What Flag Is That 10.23.21

The flag of the indigenous Polynesian people of mainland New Zealand: The Maori. East Polynesian people started arriving in New Zealand as early as 1320. They developed their own distinct culture including language, mythology and performing arts.

Maori performing a traditional a haka


As people from eastern Polynesian islands migrated to the New Zealand area they first settled in the Chatham Islands. Eventually they moved to the mainland. Today The Maori represent almost 17% of the total population of New Zealand.

As more and more European settlers (mainly English) arrived, at first the relationship was cordial and cooperative. As time moved on this affiliation went from stressed to outright hostility. Animosity led to violence and the Maori would not back down. Europeans ceased, grabbed, stole, millions of acres of Maori land. Once again the Maori would not back down and open violence was common. Finally in 1840 Queen Victoria in a move that Britain hoped would calm things down called a tribunal and along with 500 Maori Chiefs signed the Treaty of Waitangi.

Article two of the treaty states: “The Queen of England agrees to protect the Chiefs, the subtribes and all the people of New Zealand in the unqualified exercise of their chieftainship over their lands, villages and all their treasures.”

As with treaties the USA instituted with our indigenous people, it did not work well for the Maori. Tensions remained high and 120 years after the Waitangi treaty, protests over race relations led to renewed violence. Now 60 years after the 1960’s protests, New Zealand is finally officially recognizing the importance of the Maori contribution to their country.

Protesters in 2004.
Maori soldiers fought in both world wars. Here is a photo of an all Maori unit in Egypt in 1941.
The New Zealand National Rugby team performs a traditional Haka before a match.

The Maori Flag is called the ‘Tino Rangatiratanga, which translates as ‘absolute sovereignty’. “It uses black, white, and red as national colours of New Zealand. The design of the flag references the Māori creation story of Rangi and Papa, suggesting the sky, the earth, and the physical realm of light and being, which was created when they were separated.” “The official recognition of the Tino Rangatiratanga flag resulted from a campaign by indigenous rights advocacy group Te Ata Tino Toa. The group applied for the Tino Rangatiratanga flag to fly on the Auckland Harbour Bridge on Waitangi Day.”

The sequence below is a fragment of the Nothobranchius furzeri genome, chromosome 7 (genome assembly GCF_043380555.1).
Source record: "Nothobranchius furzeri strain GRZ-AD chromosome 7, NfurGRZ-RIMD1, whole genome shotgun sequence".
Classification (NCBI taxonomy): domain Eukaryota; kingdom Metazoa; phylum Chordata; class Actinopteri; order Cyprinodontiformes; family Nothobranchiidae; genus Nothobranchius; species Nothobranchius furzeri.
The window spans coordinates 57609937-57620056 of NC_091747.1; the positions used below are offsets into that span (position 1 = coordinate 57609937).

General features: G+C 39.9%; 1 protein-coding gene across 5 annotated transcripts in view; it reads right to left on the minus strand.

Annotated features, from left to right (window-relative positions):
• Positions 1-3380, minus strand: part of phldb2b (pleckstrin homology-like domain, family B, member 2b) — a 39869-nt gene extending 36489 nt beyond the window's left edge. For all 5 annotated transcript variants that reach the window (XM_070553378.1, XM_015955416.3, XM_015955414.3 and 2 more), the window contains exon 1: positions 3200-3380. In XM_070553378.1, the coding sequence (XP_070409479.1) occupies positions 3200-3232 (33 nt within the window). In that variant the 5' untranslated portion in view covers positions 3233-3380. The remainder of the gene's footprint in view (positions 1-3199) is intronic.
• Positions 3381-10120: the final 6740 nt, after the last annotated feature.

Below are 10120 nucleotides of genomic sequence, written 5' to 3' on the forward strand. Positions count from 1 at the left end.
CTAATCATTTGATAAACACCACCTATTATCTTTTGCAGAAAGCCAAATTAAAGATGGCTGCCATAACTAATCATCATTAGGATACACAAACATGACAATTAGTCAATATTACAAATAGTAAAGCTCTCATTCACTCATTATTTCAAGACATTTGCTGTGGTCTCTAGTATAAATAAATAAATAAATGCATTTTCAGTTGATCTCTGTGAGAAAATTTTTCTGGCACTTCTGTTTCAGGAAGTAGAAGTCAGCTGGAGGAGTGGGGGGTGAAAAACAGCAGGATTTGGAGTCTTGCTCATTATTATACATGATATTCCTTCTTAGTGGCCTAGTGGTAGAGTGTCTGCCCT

In 2009 The Prime Minister of New Zealand proclaimed the Maori Flag will fly on the Auckland Harbour Bridge, not to replace the official New Zealand Flag but in recognition of the importance of the Maori people and the treaty of Waitangi.
‘A small way to recognize the Maori People as the Tangata Whenua – The People of The Land’

3 responses to “What Flag Is That 10.23.21”

  1. Good one. What does the last sentence mean?



    1. It should say …’ a small way…


    2. It should say …’a small way…. I fixed it.

      Is it, Be Bop A Lu La Or, Ooh Poppa do?

      Gary Flanders, Vexillologist St Clair Shores, Michigan http://www.deliriouslove1970.com Instagram: garyflanders4819 [Whop bop b-luma b-lop Bam Bo]

      DISCLAIMER: No trees were killed to send this message, but a large number of electrons were terribly inconvenienced.

      Liberty; Equality; Fraternity



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